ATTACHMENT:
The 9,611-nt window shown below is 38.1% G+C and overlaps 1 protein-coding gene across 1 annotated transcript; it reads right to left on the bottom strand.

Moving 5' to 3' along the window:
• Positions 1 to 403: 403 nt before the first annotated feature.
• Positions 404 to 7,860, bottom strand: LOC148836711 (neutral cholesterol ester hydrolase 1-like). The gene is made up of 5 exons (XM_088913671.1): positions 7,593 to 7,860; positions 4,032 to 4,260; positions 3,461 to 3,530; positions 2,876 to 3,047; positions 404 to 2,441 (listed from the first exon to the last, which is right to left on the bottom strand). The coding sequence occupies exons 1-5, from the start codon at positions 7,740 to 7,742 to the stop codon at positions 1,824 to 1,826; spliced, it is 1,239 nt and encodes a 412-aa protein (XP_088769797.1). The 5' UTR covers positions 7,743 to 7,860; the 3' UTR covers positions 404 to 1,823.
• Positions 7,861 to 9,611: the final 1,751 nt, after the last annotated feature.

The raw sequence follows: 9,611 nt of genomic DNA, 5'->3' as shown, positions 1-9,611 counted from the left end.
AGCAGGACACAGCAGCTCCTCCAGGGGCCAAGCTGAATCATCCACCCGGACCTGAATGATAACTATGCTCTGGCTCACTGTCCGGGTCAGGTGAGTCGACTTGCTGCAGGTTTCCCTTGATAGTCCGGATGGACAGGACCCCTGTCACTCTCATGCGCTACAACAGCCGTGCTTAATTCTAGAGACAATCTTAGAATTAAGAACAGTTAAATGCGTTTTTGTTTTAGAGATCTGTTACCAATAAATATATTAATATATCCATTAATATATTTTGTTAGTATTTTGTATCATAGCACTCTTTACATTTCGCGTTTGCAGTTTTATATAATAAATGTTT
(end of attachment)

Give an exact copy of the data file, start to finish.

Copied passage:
The 9,611-nt window shown below is 38.1% G+C and overlaps 1 protein-coding gene across 1 annotated transcript; it reads right to left on the bottom strand.

Moving 5' to 3' along the window:
• Positions 1 to 403: 403 nt before the first annotated feature.
• Positions 404 to 7,860, bottom strand: LOC148836711 (neutral cholesterol ester hydrolase 1-like). The gene is made up of 5 exons (XM_088913671.1): positions 7,593 to 7,860; positions 4,032 to 4,260; positions 3,461 to 3,530; positions 2,876 to 3,047; positions 404 to 2,441 (listed from the first exon to the last, which is right to left on the bottom strand). The coding sequence occupies exons 1-5, from the start codon at positions 7,740 to 7,742 to the stop codon at positions 1,824 to 1,826; spliced, it is 1,239 nt and encodes a 412-aa protein (XP_088769797.1). The 5' UTR covers positions 7,743 to 7,860; the 3' UTR covers positions 404 to 1,823.
• Positions 7,861 to 9,611: the final 1,751 nt, after the last annotated feature.

The raw sequence follows: 9,611 nt of genomic DNA, 5'->3' as shown, positions 1-9,611 counted from the left end.
AGCAGGACACAGCAGCTCCTCCAGGGGCCAAGCTGAATCATCCACCCGGACCTGAATGATAACTATGCTCTGGCTCACTGTCCGGGTCAGGTGAGTCGACTTGCTGCAGGTTTCCCTTGATAGTCCGGATGGACAGGACCCCTGTCACTCTCATGCGCTACAACAGCCGTGCTTAATTCTAGAGACAATCTTAGAATTAAGAACAGTTAAATGCGTTTTTGTTTTAGAGATCTGTTACCAATAAATATATTAATATATCCATTAATATATTTTGTTAGTATTTTGTATCATAGCACTCTTTACATTTCGCGTTTGCAGTTTTATATAATAAATGTTT